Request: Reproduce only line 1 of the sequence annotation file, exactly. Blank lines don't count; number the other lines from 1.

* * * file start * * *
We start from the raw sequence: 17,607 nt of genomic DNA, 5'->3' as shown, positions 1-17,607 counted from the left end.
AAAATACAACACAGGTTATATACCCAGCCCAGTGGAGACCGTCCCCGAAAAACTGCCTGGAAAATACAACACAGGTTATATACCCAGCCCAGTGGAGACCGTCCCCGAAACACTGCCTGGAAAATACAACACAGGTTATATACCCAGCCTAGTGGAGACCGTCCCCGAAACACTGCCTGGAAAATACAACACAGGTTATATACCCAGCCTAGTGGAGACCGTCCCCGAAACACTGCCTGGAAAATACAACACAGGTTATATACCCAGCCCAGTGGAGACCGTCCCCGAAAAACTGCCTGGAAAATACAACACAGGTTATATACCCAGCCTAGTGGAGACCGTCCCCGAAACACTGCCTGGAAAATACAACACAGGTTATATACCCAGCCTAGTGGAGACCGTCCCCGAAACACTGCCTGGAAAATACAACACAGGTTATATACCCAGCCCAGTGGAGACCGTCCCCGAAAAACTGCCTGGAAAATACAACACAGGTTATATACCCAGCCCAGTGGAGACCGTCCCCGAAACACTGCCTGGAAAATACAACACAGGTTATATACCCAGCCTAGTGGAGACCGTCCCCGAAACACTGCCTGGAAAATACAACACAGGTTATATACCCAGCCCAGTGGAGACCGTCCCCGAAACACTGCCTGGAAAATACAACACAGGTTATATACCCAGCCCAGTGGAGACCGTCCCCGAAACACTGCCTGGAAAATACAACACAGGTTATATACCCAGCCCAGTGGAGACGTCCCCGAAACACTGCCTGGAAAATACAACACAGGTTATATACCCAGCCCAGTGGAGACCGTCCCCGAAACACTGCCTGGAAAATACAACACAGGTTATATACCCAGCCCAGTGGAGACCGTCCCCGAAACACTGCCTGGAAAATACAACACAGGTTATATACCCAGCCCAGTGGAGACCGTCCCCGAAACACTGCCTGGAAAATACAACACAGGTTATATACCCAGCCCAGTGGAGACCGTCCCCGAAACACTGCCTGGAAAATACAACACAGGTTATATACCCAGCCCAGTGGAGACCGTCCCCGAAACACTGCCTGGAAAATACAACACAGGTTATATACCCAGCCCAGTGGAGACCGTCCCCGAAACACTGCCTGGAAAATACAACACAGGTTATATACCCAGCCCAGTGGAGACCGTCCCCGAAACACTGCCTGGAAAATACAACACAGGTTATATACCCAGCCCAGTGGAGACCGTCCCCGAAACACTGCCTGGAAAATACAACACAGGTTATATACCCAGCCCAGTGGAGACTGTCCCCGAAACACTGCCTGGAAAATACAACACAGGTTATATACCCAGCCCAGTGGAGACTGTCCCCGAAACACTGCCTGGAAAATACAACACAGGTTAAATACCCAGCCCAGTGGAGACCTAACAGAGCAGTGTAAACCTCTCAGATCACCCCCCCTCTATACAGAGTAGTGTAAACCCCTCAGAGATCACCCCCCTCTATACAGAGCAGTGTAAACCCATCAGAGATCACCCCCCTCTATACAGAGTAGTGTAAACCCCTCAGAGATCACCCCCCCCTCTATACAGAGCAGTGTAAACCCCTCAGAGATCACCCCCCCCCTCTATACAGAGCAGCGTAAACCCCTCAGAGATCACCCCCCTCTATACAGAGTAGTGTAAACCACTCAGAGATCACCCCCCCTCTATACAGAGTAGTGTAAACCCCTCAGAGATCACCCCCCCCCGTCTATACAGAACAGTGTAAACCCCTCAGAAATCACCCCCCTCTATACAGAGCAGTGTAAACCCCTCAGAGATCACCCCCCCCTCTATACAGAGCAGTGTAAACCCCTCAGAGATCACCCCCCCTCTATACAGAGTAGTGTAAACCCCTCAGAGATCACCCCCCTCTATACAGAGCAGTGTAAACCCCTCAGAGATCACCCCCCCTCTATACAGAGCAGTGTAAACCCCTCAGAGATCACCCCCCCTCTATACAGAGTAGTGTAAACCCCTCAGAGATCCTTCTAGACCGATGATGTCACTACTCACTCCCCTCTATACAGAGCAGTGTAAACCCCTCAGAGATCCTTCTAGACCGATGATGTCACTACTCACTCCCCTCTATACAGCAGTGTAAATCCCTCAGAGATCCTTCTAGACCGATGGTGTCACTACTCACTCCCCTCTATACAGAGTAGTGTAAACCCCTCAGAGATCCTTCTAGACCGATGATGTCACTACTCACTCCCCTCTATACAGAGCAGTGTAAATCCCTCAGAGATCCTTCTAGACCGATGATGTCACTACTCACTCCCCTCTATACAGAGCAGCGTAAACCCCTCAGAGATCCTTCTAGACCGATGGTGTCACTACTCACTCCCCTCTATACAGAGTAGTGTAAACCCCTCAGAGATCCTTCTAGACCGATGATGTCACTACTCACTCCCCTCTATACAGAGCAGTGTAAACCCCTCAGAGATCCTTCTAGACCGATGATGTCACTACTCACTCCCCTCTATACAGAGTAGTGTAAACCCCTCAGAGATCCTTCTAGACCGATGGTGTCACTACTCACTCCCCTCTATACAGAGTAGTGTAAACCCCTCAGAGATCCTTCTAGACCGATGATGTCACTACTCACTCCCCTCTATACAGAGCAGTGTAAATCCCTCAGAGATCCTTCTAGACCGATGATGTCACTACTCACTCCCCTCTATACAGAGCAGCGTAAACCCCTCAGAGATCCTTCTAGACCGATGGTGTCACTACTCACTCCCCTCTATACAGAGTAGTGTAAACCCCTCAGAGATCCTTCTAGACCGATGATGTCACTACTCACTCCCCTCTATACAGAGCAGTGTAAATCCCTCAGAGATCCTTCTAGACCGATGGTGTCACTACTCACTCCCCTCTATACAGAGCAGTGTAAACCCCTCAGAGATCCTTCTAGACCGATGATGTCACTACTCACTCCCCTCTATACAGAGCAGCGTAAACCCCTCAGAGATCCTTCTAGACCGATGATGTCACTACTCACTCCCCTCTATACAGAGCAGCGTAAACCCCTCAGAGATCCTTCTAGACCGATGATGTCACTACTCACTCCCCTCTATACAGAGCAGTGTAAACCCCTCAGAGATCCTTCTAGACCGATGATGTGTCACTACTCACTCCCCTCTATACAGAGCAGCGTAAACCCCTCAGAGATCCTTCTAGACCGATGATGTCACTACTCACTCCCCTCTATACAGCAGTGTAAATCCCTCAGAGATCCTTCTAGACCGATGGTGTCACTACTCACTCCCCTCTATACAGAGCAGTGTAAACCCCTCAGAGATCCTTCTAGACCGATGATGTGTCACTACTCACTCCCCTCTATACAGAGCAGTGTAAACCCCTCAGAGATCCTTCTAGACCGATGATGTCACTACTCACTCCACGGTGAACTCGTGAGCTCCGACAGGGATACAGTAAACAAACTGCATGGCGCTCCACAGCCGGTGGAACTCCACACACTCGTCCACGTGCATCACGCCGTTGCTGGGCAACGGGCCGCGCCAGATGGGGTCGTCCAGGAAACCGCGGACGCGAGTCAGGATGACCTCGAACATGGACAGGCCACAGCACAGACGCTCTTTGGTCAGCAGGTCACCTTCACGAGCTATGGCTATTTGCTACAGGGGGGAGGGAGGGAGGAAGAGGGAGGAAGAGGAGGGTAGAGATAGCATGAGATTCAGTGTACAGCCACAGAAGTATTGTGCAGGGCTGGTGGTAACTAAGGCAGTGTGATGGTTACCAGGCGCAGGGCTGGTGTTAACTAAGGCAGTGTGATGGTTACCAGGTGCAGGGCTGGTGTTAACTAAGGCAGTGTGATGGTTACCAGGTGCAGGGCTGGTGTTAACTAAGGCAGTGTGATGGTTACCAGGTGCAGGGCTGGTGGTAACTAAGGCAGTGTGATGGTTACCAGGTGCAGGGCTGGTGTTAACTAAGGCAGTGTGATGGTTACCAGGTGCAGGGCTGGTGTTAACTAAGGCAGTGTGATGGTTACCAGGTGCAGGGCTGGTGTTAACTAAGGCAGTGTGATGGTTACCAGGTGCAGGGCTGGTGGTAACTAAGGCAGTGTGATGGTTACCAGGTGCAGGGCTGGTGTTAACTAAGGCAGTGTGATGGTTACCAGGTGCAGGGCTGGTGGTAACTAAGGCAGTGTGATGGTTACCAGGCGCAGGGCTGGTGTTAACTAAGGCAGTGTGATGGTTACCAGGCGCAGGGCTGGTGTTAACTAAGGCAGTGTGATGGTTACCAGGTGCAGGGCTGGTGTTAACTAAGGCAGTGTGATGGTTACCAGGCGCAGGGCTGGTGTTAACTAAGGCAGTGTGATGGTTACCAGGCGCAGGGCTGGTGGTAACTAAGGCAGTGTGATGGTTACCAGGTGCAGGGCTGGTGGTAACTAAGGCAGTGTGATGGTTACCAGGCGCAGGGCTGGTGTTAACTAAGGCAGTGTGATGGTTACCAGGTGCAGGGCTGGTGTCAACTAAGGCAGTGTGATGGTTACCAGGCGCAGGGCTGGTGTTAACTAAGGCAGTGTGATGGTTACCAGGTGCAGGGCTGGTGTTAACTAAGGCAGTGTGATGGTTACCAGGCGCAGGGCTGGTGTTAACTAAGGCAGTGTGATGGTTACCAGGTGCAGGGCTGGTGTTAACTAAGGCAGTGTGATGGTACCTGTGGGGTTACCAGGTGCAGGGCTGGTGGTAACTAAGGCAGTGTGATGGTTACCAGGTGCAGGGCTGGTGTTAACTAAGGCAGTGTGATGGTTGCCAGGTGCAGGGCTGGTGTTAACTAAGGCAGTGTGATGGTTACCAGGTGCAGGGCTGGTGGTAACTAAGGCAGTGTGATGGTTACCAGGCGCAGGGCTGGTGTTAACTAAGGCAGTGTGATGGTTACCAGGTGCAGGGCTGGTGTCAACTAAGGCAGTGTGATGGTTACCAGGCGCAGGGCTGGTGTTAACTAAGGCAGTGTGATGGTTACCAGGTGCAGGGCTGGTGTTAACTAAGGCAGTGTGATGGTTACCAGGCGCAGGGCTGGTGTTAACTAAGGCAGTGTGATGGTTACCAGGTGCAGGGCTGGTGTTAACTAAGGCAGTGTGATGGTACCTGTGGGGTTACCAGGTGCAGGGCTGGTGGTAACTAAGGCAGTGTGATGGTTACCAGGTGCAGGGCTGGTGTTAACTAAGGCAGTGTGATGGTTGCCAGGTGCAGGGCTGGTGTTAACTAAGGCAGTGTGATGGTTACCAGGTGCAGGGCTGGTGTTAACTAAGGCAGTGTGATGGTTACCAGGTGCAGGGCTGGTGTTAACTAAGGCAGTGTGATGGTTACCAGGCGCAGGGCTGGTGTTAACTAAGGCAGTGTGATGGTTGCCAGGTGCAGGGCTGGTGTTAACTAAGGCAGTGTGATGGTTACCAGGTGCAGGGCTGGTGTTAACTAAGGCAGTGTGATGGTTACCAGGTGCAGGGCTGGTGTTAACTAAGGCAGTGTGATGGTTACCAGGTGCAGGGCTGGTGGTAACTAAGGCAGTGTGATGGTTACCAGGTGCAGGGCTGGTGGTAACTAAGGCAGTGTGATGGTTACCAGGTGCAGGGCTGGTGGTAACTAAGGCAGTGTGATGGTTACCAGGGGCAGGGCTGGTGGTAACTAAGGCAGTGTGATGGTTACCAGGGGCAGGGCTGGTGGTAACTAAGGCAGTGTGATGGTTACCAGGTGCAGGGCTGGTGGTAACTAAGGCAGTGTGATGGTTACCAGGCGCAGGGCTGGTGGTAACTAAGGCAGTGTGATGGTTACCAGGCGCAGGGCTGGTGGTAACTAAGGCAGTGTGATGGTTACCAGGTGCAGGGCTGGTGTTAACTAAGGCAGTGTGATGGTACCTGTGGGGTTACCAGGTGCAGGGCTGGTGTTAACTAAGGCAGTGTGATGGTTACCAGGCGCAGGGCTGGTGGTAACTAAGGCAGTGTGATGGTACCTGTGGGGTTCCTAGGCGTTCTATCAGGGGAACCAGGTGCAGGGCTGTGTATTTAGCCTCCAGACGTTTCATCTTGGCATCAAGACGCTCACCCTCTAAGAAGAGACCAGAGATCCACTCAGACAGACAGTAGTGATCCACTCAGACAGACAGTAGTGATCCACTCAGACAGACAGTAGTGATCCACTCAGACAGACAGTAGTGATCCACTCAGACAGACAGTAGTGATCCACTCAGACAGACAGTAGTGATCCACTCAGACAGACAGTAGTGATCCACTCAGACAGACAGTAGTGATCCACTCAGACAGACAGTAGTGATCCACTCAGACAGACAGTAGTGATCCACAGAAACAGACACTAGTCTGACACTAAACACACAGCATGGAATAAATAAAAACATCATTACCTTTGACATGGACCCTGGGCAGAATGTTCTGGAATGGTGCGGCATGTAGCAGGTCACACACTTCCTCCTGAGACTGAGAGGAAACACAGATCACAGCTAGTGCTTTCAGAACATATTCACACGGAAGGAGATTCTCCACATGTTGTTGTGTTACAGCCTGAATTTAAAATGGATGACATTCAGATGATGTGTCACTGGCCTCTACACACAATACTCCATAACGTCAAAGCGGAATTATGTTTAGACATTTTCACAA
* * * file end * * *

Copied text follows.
We start from the raw sequence: 17,607 nt of genomic DNA, 5'->3' as shown, positions 1-17,607 counted from the left end.